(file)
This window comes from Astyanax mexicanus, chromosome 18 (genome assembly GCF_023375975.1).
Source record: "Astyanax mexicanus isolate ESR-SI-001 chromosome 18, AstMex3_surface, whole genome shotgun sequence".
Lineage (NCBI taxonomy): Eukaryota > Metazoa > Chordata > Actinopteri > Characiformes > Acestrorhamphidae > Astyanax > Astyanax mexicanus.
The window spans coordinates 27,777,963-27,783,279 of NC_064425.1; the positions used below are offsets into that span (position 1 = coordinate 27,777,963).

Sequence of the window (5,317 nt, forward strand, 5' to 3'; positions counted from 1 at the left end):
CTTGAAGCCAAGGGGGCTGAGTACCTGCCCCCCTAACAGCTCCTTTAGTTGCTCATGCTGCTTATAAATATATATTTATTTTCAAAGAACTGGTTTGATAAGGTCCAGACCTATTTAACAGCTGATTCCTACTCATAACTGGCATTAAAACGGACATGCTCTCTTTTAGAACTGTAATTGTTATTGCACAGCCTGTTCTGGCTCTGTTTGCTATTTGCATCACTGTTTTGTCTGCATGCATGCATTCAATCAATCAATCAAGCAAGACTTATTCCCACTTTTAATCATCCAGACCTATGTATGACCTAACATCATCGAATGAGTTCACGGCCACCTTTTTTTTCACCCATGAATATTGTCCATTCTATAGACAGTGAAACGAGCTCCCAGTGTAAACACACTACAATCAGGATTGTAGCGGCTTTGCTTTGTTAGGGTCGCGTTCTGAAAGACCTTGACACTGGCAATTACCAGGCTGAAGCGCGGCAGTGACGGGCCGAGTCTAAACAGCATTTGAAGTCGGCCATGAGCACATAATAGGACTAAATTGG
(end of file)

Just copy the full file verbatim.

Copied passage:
This window comes from Astyanax mexicanus, chromosome 18 (genome assembly GCF_023375975.1).
Source record: "Astyanax mexicanus isolate ESR-SI-001 chromosome 18, AstMex3_surface, whole genome shotgun sequence".
Lineage (NCBI taxonomy): Eukaryota > Metazoa > Chordata > Actinopteri > Characiformes > Acestrorhamphidae > Astyanax > Astyanax mexicanus.
The window spans coordinates 27,777,963-27,783,279 of NC_064425.1; the positions used below are offsets into that span (position 1 = coordinate 27,777,963).

Sequence of the window (5,317 nt, forward strand, 5' to 3'; positions counted from 1 at the left end):
CTTGAAGCCAAGGGGGCTGAGTACCTGCCCCCCTAACAGCTCCTTTAGTTGCTCATGCTGCTTATAAATATATATTTATTTTCAAAGAACTGGTTTGATAAGGTCCAGACCTATTTAACAGCTGATTCCTACTCATAACTGGCATTAAAACGGACATGCTCTCTTTTAGAACTGTAATTGTTATTGCACAGCCTGTTCTGGCTCTGTTTGCTATTTGCATCACTGTTTTGTCTGCATGCATGCATTCAATCAATCAATCAAGCAAGACTTATTCCCACTTTTAATCATCCAGACCTATGTATGACCTAACATCATCGAATGAGTTCACGGCCACCTTTTTTTTCACCCATGAATATTGTCCATTCTATAGACAGTGAAACGAGCTCCCAGTGTAAACACACTACAATCAGGATTGTAGCGGCTTTGCTTTGTTAGGGTCGCGTTCTGAAAGACCTTGACACTGGCAATTACCAGGCTGAAGCGCGGCAGTGACGGGCCGAGTCTAAACAGCATTTGAAGTCGGCCATGAGCACATAATAGGACTAAATTGG